Promoting the development of human rights cultures
The Commission works with organizations across Canada to promote diverse, inclusive and respectful workplace cultures.
The Human Rights Maturity Model
The Commission, together with employers, employees, unions and organizations from across Canada, has developed a tool to help organizations improve their human rights cultures.
The Model is voluntary and it is free.
Find out more about the Human Rights Maturity Model.
National Aboriginal Initiative
The Commission’s National Aboriginal Initiative helps raise awareness of Aboriginal rights, and provides First Nations governments with the information they require to meet their responsibilities under the Canadian Human Rights Act.
For more information, visit: www.doyouknowyourrights.ca.
Understanding human rights through research and policy development
The Commission conducts research related to the Canadian Human Rights Act to help the general public, academics, federal organizations, as well as Members of Parliament understand new human rights trends in Canada.
Through its research, the Commission helps advise, inform and influence public debate. This work includes submissions to Parliament and the United Nations about current human rights issues.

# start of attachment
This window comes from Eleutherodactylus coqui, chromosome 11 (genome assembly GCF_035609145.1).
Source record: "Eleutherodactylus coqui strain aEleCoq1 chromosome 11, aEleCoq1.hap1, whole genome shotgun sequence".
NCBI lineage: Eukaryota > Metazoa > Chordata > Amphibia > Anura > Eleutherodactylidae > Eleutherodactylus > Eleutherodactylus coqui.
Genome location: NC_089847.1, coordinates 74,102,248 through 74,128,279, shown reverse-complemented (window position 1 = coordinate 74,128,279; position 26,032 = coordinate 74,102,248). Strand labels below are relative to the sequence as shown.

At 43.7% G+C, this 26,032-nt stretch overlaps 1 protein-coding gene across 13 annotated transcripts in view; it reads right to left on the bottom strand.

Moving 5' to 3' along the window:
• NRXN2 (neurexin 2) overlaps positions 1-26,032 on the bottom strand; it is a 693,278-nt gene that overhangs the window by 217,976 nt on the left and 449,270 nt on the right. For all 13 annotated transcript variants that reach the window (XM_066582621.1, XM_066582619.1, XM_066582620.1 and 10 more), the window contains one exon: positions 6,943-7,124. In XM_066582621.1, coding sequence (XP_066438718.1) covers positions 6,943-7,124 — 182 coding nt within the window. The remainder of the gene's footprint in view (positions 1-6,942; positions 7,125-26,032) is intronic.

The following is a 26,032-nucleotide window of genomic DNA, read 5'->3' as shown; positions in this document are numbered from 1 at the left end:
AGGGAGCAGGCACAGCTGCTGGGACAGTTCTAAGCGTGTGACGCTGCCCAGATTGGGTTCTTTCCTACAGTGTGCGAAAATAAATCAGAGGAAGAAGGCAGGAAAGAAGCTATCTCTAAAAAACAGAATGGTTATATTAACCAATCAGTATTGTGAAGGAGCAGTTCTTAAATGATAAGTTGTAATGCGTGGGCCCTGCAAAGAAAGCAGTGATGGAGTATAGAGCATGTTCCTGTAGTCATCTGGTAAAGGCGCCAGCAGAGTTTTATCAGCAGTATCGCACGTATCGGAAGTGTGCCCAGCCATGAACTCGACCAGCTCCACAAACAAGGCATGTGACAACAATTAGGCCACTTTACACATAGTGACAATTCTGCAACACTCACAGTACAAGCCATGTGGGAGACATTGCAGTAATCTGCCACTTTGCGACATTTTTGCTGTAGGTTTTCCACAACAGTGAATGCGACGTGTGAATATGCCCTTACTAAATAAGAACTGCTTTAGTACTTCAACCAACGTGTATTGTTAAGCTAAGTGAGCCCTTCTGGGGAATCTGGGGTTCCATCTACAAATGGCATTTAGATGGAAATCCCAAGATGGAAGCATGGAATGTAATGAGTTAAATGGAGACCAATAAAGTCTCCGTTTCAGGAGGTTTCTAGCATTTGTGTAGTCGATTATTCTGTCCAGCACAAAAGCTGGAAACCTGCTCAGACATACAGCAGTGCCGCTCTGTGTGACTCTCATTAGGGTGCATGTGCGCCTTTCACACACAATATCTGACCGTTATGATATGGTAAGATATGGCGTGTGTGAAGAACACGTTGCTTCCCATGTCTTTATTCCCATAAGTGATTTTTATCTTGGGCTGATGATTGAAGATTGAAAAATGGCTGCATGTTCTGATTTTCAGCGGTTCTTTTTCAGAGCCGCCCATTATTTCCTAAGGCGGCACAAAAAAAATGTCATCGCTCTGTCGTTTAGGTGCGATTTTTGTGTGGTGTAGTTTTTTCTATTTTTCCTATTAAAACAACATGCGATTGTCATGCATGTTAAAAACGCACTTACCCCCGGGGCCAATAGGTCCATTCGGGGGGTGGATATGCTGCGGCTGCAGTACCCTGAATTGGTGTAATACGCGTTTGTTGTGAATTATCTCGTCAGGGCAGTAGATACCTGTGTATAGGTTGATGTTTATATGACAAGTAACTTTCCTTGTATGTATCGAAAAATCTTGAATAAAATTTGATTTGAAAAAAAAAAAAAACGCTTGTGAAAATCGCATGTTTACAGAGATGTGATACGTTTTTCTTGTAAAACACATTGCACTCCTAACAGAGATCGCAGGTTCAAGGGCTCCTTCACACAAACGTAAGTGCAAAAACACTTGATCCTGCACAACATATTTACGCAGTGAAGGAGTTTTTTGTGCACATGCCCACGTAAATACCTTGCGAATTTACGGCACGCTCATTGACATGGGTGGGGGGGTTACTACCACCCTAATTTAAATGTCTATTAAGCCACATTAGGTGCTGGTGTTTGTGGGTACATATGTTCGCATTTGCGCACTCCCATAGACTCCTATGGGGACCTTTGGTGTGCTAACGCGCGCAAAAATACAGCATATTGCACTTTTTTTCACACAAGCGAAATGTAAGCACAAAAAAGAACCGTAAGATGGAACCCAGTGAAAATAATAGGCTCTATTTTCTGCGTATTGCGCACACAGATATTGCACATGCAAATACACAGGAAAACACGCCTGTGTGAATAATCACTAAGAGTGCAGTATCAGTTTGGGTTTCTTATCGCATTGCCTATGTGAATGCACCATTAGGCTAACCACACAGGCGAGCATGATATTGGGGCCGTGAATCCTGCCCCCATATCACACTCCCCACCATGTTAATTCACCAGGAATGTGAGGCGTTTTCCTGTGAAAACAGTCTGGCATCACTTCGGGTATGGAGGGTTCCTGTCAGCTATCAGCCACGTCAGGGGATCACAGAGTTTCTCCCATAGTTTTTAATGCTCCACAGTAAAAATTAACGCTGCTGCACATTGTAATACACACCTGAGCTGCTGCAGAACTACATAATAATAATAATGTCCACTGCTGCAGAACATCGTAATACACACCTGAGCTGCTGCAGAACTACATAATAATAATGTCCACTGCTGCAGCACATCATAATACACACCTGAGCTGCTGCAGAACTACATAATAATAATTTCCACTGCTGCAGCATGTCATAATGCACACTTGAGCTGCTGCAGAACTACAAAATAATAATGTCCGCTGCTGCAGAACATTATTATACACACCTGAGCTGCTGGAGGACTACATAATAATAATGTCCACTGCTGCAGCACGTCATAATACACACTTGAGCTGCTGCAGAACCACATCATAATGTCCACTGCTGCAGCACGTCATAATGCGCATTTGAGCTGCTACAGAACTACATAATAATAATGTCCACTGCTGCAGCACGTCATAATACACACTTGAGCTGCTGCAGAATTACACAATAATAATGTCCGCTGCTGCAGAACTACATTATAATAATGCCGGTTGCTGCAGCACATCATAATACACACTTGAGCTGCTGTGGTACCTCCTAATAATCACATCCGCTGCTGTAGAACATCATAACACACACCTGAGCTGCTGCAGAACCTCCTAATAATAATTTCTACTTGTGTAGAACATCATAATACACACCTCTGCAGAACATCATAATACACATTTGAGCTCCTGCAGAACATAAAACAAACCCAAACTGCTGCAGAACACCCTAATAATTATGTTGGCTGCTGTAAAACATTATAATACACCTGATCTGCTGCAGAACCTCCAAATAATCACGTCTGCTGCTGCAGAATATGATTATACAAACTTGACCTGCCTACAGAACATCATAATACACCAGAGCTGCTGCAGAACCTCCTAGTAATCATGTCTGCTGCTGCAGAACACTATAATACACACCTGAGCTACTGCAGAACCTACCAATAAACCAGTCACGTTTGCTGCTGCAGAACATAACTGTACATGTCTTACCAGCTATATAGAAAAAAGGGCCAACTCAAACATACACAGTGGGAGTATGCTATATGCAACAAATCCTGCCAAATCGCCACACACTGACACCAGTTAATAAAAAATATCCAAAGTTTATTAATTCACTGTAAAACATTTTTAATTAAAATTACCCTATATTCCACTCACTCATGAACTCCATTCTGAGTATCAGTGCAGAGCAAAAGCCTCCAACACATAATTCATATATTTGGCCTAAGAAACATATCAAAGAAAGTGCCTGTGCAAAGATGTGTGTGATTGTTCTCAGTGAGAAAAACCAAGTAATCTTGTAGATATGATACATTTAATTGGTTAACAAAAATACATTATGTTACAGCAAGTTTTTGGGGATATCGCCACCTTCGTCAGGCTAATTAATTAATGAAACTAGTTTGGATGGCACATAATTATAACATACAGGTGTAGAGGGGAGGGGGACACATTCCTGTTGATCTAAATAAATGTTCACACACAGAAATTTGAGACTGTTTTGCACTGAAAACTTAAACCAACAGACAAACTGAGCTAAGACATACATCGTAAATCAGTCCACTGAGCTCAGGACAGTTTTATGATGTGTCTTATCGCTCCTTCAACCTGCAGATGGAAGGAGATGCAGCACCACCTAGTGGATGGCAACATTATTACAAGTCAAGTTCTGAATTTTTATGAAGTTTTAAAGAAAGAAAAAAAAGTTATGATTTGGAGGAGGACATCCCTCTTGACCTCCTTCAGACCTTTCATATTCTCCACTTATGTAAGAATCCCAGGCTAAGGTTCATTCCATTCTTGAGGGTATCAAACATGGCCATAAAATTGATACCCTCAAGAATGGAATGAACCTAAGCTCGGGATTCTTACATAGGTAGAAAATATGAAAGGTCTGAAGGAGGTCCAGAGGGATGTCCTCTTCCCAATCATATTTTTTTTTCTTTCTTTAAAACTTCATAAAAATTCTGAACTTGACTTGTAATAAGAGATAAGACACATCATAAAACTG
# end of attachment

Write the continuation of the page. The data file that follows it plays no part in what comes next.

Protecting human rights through effective case and complaint management
The Commission is responsible for receiving and resolving discrimination complaints under the Canadian Human Rights Act. The Commission deals with discrimination complaints against the federal government, First Nations governments, and private companies that are regulated by the federal government such as banks, trucking companies, and telecommunications companies.
The Commission provides an independent dispute resolution process designed to resolve discrimination complaints at the earliest opportunity.
The Commission’s dispute resolution process has three main stages:
- Before a formal complaint is filed
- After a formal complaint is filed
- After the Commission’s decision
Some discrimination complaints may be resolved after only one stage. Others may go through all three. It all depends on the details of the complaint and the parties involved.
If the two sides cannot reach an agreement, the Commission may conduct an investigation. In some instances, the Commission may refer complaints to the Canadian Human Rights Tribunal, a separate organization, for adjudication.
Representing the public interest to advance human rights for all Canadians
The Commission represents the public interest in cases where the outcome has the potential to clarify, influence, shape or define human rights law. These types of cases often have the potential to set precedents. Others may involve systemic discrimination, which occurs when policies or practices create or perpetuate disadvantage for individuals or groups of individuals based on one of the 11 grounds of discrimination.
- Date modified: